The application for the iconic red-brick complex, which has lain empty since the factory closed in the 1990s, also includes substantial space for flexible exhibition, conference and live performances, though the proposals have moved away from earlier concepts, which focused on a major 1,400-capacity theatre within the building.
The facility was once the UK’s largest ice factory, providing ice for the storage and transportation of fish around the country by train at a time when Grimsby was the world’s largest fishing seaport.
Several plans for the site have fallen through, and the Ice Factory was named among Europe’s top seven most endangered heritage sites in 2017 by Europa Nostra, which represents heritage across the Continent. The monumental building in the historic Kasbah part of the port of Grimsby, has also been Historic England’s Heritage At Risk Register since 2008.
Waugh Thistleton had already submitted a listed building application to make the building wind- and watertight.
The plans are being brought forward by developer and entrepreneur Tom Shutes, who bought the site from Associated British Ports in 2021.
Shutes initally commissioned Waugh Thistleton to masterplan the wider site and design office, conference, leisure and leisure space together with the ‘sensitive restoration’ of the Ice Factory.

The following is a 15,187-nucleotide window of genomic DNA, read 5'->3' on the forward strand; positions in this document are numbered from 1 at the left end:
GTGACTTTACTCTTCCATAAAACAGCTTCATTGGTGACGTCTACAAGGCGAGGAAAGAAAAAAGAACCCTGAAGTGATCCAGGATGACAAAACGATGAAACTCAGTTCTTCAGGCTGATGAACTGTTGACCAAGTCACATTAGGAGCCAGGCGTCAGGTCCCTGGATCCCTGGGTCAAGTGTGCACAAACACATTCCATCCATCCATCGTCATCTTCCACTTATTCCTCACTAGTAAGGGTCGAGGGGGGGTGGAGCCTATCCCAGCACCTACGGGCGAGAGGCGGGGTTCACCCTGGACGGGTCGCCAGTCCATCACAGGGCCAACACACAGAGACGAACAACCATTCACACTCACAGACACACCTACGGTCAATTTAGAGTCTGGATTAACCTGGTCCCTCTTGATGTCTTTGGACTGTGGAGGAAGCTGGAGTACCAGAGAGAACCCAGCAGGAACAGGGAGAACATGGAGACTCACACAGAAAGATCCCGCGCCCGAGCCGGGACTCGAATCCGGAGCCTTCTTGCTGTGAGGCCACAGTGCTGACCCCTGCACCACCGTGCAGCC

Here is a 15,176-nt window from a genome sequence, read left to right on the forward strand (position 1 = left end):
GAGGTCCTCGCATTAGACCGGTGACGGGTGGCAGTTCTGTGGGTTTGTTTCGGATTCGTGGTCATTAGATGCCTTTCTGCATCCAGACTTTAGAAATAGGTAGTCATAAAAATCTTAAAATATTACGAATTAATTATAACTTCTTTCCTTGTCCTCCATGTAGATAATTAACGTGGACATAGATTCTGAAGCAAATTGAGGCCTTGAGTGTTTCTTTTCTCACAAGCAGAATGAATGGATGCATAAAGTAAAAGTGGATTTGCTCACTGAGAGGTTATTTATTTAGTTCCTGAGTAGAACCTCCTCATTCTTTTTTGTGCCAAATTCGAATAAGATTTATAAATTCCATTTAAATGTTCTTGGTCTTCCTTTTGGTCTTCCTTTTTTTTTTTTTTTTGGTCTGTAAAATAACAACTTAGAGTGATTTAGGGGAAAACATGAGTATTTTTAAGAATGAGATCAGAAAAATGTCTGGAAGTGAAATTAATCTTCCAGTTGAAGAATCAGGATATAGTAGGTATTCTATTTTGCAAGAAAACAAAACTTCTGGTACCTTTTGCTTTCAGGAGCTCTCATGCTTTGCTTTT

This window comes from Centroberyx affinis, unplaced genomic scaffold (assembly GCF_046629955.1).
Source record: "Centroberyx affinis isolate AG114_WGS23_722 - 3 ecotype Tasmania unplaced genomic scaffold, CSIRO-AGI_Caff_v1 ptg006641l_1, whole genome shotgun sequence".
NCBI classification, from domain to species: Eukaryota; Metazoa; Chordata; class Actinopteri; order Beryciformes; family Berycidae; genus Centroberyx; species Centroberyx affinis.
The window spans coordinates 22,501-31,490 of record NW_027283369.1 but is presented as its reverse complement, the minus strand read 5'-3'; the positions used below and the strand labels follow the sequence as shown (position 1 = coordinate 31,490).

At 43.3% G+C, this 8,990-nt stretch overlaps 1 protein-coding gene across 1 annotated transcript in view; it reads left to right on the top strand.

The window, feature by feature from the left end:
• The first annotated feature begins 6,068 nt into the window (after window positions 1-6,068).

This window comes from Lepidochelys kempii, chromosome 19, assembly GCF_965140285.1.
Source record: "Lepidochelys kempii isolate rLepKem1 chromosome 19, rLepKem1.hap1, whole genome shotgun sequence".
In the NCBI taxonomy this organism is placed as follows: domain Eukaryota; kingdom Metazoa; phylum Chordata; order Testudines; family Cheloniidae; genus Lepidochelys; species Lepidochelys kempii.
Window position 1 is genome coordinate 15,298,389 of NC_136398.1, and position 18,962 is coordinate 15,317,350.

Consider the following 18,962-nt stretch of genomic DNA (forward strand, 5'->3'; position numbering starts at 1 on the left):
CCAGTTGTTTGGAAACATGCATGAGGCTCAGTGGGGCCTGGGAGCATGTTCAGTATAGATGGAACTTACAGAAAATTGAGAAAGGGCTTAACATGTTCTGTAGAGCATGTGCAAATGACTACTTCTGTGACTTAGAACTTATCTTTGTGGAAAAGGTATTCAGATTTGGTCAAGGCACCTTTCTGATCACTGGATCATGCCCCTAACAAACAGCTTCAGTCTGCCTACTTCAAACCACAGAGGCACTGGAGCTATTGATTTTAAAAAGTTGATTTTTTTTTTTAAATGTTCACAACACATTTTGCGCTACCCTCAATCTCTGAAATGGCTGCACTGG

Shutes described the application as a ‘significant moment’ for the building, saying: ‘Our planning submission demonstrates our ambitions around high-quality placemaking – to create a leading site for the UK’s renewable energy sector that can also contribute significantly to the town’s ongoing redevelopment.
‘Our vision has always been that The Ice Factory, which was conceived as a brilliant and radical piece of engineering in its day, should continue, 100 years later, as a home for engineering excellence and we hope to attract other like-minded businesses to join us.’
Vicky Hartung, chair of the Great Grimsby Ice Factory Trust, added: ‘Grimsby’s Ice Factory is recognised worldwide as a remarkable and endangered survivor of the Victorian industrial age.
‘[Its] repurposing will support the regeneration work that we and others are carrying out in the Kasbah and the Trust is particularly pleased to see the continuity of focus between the innovation of early refrigeration technology and current advances in producing renewable energy.’
A future timescale for the project is not yet known.
Local authority North East Lincolnshire Council
Type of project Retrofit/listed building refurbishment
Architect Waugh Thistleton Architects
Landscape architect TBC
Planning consultant DP9
Structural engineer Waterman Structures
M&E consultant Cundall
Quantity surveyor WT Partnership
Principal designer IG9
Main contractor TBC
Tender date TBC
Start on site date TBC
Completion date TBC
Gross internal floor area 7,672m²
Annual CO2 emissions TBC
Total cost TBC